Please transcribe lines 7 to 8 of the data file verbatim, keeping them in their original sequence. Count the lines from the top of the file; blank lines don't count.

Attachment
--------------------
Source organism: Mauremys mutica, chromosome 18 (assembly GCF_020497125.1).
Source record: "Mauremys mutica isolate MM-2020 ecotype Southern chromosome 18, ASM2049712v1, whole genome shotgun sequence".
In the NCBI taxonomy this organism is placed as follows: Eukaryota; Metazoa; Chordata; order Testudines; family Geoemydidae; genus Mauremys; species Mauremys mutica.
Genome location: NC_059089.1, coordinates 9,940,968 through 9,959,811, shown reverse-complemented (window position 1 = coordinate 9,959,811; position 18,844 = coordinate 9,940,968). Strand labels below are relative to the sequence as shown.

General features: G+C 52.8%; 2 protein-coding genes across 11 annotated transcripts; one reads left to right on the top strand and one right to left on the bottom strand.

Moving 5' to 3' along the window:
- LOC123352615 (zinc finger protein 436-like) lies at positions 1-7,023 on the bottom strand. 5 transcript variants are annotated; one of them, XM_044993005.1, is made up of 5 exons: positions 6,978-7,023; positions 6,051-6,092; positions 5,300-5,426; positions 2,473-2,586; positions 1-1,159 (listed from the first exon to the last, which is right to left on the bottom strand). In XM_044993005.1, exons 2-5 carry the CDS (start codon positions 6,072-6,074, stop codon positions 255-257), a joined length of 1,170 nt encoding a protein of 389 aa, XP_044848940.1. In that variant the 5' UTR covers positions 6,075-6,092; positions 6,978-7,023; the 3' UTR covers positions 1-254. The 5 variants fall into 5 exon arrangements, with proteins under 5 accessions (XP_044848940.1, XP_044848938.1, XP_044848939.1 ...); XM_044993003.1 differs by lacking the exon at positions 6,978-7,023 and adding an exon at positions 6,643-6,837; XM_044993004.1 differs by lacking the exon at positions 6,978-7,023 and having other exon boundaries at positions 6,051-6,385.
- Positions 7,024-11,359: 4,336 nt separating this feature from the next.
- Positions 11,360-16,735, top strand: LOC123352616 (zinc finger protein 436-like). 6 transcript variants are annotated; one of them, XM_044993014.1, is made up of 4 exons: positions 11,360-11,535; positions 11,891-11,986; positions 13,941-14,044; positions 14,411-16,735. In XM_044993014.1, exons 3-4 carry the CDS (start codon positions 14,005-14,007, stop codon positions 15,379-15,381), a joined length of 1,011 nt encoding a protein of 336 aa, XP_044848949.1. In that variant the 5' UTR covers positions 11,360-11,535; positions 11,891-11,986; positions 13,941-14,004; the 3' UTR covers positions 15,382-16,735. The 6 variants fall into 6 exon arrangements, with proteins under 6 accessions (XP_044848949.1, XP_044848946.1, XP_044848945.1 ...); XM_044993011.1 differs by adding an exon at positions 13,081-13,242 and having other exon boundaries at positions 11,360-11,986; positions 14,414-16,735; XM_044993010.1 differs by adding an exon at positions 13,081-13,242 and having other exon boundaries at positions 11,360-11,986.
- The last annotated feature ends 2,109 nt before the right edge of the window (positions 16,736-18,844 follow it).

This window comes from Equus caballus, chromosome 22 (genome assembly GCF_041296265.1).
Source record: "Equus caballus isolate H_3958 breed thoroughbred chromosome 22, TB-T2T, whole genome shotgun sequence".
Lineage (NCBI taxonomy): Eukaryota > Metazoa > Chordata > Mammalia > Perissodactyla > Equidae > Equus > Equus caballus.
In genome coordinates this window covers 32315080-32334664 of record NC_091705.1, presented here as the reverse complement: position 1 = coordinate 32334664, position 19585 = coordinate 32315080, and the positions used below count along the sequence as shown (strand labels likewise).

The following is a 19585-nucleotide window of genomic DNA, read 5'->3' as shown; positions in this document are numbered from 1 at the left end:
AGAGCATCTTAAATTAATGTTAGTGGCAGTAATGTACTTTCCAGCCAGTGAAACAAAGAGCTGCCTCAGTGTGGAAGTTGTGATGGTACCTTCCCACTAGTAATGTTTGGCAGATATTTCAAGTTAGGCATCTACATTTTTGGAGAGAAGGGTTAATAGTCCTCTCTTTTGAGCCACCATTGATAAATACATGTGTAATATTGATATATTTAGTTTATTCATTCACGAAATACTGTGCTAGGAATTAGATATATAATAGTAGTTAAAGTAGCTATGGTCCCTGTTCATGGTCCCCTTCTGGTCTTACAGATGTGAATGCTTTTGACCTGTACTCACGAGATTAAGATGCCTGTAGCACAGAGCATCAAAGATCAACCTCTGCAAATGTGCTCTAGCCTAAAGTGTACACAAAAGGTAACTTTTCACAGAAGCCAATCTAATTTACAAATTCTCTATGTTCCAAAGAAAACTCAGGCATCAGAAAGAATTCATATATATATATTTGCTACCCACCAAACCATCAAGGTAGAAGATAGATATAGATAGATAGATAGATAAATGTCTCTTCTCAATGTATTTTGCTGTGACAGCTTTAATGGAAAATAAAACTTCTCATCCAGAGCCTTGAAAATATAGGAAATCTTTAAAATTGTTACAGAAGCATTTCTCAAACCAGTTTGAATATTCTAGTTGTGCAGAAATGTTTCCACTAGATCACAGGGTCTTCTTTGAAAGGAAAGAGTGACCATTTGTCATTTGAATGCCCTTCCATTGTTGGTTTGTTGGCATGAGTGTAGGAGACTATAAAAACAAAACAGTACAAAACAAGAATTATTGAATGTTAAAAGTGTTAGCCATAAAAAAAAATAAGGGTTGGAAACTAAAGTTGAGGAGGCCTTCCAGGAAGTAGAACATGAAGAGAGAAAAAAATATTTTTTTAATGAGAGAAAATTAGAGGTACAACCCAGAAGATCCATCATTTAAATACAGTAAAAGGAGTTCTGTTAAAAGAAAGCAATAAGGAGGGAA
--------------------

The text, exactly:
- LOC123352615 (zinc finger protein 436-like) lies at positions 1-7,023 on the bottom strand. 5 transcript variants are annotated; one of them, XM_044993005.1, is made up of 5 exons: positions 6,978-7,023; positions 6,051-6,092; positions 5,300-5,426; positions 2,473-2,586; positions 1-1,159 (listed from the first exon to the last, which is right to left on the bottom strand). In XM_044993005.1, exons 2-5 carry the CDS (start codon positions 6,072-6,074, stop codon positions 255-257), a joined length of 1,170 nt encoding a protein of 389 aa, XP_044848940.1. In that variant the 5' UTR covers positions 6,075-6,092; positions 6,978-7,023; the 3' UTR covers positions 1-254. The 5 variants fall into 5 exon arrangements, with proteins under 5 accessions (XP_044848940.1, XP_044848938.1, XP_044848939.1 ...); XM_044993003.1 differs by lacking the exon at positions 6,978-7,023 and adding an exon at positions 6,643-6,837; XM_044993004.1 differs by lacking the exon at positions 6,978-7,023 and having other exon boundaries at positions 6,051-6,385.
- Positions 7,024-11,359: 4,336 nt separating this feature from the next.